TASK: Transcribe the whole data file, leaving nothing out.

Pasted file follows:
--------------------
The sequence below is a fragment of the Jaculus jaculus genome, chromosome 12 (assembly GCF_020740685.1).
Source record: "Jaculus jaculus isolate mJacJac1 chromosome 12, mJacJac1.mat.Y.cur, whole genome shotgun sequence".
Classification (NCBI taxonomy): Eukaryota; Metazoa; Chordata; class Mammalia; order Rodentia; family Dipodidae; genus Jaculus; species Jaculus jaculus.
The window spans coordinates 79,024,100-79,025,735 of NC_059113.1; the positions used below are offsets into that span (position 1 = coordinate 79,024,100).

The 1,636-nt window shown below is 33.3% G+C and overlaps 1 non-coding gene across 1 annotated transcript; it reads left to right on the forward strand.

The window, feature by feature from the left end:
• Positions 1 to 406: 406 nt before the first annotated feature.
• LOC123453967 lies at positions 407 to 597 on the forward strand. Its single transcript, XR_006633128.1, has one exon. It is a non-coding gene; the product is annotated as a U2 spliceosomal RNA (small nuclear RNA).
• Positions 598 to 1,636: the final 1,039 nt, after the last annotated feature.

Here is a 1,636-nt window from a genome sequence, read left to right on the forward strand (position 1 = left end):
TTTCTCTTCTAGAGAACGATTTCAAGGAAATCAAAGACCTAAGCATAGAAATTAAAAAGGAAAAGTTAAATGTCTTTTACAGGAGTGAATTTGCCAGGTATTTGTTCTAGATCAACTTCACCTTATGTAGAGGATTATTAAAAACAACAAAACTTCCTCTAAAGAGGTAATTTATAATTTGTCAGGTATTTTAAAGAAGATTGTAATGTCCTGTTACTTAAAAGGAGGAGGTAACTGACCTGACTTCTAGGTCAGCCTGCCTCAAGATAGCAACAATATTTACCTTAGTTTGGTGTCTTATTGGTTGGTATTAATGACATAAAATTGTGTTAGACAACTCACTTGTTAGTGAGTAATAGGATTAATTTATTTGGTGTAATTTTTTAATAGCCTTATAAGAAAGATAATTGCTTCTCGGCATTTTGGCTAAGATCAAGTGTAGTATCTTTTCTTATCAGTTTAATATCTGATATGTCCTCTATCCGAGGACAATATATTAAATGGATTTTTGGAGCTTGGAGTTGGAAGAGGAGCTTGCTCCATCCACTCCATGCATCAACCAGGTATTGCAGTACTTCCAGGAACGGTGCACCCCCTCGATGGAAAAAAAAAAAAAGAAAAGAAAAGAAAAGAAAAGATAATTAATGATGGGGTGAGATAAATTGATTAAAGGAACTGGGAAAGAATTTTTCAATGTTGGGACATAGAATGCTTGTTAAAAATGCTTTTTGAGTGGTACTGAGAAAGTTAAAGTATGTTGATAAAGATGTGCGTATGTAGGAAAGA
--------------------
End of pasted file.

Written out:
The sequence below is a fragment of the Jaculus jaculus genome, chromosome 12 (assembly GCF_020740685.1).
Source record: "Jaculus jaculus isolate mJacJac1 chromosome 12, mJacJac1.mat.Y.cur, whole genome shotgun sequence".
Classification (NCBI taxonomy): Eukaryota; Metazoa; Chordata; class Mammalia; order Rodentia; family Dipodidae; genus Jaculus; species Jaculus jaculus.
The window spans coordinates 79,024,100-79,025,735 of NC_059113.1; the positions used below are offsets into that span (position 1 = coordinate 79,024,100).

The 1,636-nt window shown below is 33.3% G+C and overlaps 1 non-coding gene across 1 annotated transcript; it reads left to right on the forward strand.

The window, feature by feature from the left end:
• Positions 1 to 406: 406 nt before the first annotated feature.
• LOC123453967 lies at positions 407 to 597 on the forward strand. Its single transcript, XR_006633128.1, has one exon. It is a non-coding gene; the product is annotated as a U2 spliceosomal RNA (small nuclear RNA).
• Positions 598 to 1,636: the final 1,039 nt, after the last annotated feature.

Here is a 1,636-nt window from a genome sequence, read left to right on the forward strand (position 1 = left end):
TTTCTCTTCTAGAGAACGATTTCAAGGAAATCAAAGACCTAAGCATAGAAATTAAAAAGGAAAAGTTAAATGTCTTTTACAGGAGTGAATTTGCCAGGTATTTGTTCTAGATCAACTTCACCTTATGTAGAGGATTATTAAAAACAACAAAACTTCCTCTAAAGAGGTAATTTATAATTTGTCAGGTATTTTAAAGAAGATTGTAATGTCCTGTTACTTAAAAGGAGGAGGTAACTGACCTGACTTCTAGGTCAGCCTGCCTCAAGATAGCAACAATATTTACCTTAGTTTGGTGTCTTATTGGTTGGTATTAATGACATAAAATTGTGTTAGACAACTCACTTGTTAGTGAGTAATAGGATTAATTTATTTGGTGTAATTTTTTAATAGCCTTATAAGAAAGATAATTGCTTCTCGGCATTTTGGCTAAGATCAAGTGTAGTATCTTTTCTTATCAGTTTAATATCTGATATGTCCTCTATCCGAGGACAATATATTAAATGGATTTTTGGAGCTTGGAGTTGGAAGAGGAGCTTGCTCCATCCACTCCATGCATCAACCAGGTATTGCAGTACTTCCAGGAACGGTGCACCCCCTCGATGGAAAAAAAAAAAAAGAAAAGAAAAGAAAAGAAAAGATAATTAATGATGGGGTGAGATAAATTGATTAAAGGAACTGGGAAAGAATTTTTCAATGTTGGGACATAGAATGCTTGTTAAAAATGCTTTTTGAGTGGTACTGAGAAAGTTAAAGTATGTTGATAAAGATGTGCGTATGTAGGAAAGA